I like to think that we can all learn from someone else, but when all is said and done we’ll have to be the best version of our interpretation of what someone else has done if we want to truly be successful. Even candy makers who create the same product have their little twist on things; probably why we have our favorite marshmallows, even if some people think they all taste pretty much the same. lol
This is my first time here on your blog. I was scrolling through twitter last night and stumbled upon what you were sharing.
I know who Chris is and like what he has to say. There are millions of people out there that are “famous” in their respective fields, but we would not know who they are if we were standing next to them.
I love this point. Business is personal and I truly believe if you are upfront and honest in your business dealings you are up front and honest in your personal life. You don’t just flip a switch.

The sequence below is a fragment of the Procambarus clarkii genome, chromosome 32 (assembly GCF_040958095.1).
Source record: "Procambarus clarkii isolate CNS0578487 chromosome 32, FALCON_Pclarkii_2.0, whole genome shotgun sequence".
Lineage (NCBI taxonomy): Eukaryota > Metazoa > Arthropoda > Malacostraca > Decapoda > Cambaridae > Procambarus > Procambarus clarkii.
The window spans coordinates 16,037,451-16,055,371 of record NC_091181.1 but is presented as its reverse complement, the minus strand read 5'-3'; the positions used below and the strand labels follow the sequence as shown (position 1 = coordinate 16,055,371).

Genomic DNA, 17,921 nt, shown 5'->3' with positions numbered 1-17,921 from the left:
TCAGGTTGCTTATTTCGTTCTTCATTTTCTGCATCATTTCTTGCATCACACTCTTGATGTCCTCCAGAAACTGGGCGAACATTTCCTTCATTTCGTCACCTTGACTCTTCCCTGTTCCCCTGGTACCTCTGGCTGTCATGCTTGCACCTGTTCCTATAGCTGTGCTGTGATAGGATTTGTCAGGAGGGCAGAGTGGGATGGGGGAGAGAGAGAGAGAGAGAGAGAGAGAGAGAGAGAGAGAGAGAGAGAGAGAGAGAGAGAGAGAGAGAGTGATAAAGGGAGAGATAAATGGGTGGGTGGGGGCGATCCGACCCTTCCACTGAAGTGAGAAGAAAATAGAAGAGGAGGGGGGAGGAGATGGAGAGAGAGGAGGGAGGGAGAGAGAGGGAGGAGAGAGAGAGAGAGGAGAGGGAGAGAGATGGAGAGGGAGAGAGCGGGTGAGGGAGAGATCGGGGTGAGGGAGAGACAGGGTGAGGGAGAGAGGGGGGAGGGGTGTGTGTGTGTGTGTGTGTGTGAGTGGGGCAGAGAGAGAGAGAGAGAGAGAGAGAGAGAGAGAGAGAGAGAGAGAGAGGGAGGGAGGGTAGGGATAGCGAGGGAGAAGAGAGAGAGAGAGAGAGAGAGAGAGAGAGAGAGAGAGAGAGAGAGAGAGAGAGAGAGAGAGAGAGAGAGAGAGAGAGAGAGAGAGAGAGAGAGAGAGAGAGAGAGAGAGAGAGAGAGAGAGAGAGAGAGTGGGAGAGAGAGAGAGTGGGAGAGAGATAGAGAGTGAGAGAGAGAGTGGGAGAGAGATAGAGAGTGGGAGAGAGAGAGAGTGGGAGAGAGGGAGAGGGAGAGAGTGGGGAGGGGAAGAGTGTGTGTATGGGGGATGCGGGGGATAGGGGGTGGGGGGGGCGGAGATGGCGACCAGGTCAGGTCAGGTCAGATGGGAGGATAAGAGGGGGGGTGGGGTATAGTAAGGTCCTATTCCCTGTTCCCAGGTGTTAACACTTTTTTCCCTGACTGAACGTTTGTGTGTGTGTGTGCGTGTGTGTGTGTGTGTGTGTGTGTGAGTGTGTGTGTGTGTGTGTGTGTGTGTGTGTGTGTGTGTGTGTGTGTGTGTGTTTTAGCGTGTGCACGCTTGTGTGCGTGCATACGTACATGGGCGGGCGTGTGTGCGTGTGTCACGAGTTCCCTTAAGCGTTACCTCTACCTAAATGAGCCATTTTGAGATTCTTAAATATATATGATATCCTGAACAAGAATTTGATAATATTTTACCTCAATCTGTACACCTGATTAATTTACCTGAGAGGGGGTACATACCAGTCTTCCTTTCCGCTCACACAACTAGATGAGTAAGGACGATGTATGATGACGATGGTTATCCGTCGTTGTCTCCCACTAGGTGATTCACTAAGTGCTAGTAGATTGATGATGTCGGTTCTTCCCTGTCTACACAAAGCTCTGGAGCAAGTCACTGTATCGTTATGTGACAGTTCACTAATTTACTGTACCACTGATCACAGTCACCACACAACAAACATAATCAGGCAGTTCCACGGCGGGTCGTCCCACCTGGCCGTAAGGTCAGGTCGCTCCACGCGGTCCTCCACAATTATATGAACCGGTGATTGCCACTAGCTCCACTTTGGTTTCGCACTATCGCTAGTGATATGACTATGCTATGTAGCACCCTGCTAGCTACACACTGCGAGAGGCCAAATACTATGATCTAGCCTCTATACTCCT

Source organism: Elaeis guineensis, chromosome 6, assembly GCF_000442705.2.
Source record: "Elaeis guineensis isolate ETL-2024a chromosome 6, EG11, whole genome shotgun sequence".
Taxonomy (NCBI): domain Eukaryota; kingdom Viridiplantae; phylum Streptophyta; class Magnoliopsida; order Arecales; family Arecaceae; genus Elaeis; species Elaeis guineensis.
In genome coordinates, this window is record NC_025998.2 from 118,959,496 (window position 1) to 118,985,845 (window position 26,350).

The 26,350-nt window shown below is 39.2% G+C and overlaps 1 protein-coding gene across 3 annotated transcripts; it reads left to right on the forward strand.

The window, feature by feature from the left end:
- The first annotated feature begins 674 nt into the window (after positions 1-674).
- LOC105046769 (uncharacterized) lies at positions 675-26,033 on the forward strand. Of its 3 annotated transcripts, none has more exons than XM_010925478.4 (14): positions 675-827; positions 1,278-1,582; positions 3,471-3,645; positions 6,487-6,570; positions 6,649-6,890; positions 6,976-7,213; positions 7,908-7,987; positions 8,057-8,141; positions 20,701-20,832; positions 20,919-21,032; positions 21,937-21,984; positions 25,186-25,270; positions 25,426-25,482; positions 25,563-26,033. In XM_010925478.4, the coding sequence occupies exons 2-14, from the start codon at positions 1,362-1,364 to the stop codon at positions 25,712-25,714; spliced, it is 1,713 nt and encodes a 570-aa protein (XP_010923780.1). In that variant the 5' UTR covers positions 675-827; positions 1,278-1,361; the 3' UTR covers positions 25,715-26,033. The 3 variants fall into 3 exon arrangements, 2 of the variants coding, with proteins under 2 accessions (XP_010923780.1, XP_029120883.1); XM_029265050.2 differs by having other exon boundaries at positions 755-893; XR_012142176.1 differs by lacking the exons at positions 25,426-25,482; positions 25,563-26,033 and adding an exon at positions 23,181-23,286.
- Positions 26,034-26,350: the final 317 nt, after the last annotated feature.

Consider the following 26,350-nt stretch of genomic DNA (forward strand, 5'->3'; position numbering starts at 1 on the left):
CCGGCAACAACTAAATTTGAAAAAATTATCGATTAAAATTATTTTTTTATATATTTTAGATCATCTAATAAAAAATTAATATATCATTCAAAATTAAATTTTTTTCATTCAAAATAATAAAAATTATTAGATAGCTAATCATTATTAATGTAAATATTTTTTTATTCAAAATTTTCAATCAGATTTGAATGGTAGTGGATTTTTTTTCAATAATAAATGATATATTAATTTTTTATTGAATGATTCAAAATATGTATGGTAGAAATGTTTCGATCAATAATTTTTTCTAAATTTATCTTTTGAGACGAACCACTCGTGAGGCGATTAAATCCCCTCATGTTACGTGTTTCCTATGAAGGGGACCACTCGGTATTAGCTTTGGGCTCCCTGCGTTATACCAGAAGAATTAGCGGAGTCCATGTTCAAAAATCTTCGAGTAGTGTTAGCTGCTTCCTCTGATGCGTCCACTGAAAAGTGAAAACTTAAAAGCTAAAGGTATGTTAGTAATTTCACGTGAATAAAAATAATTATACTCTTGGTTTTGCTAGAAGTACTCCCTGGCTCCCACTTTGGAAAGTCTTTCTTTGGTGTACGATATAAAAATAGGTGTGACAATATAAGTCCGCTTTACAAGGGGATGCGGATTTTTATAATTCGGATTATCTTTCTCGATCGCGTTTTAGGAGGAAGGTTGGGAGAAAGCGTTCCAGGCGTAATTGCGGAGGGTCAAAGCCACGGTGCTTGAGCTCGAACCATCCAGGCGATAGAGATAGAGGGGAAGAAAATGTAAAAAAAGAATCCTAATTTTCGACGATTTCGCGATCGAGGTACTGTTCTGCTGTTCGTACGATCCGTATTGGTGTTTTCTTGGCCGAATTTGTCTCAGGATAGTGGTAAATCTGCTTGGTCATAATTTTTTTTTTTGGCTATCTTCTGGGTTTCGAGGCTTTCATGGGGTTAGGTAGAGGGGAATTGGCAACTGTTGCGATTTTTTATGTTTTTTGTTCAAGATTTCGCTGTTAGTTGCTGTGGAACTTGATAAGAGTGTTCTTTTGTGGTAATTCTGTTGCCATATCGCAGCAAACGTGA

The only exception might be a football player where when you’re on the field playing the game you are a totally different person, then when you are off it. Btw, I see you wearing a Red Sox shirt in your picture. Are you a Red Sox fan?
Couldn’t have said it better myself. Be the best version of you, but take little bits and pieces from others and incorporate then into how you do things.
Great takeaways Mitch.
Have a great day
Hi Kurt; welcome to the blog!
First, yes I am a Red Sox fan, and living in Yankee territory sometimes makes that dicey. lol
I make allowances for athletes because that’s supposed to be more of a physical confrontation than regular businesses. If one was dealing with that on a daily basis in the office… well, I can’t see that being a place I’d want to work. And in business, if you can’t stand the people you’re working with, then it’s not worth doing.
Thanks for commenting; now I have to check your blog out. I just saw your name somewhere else, but right now I can’t remember where; old guy syndrome probably. lol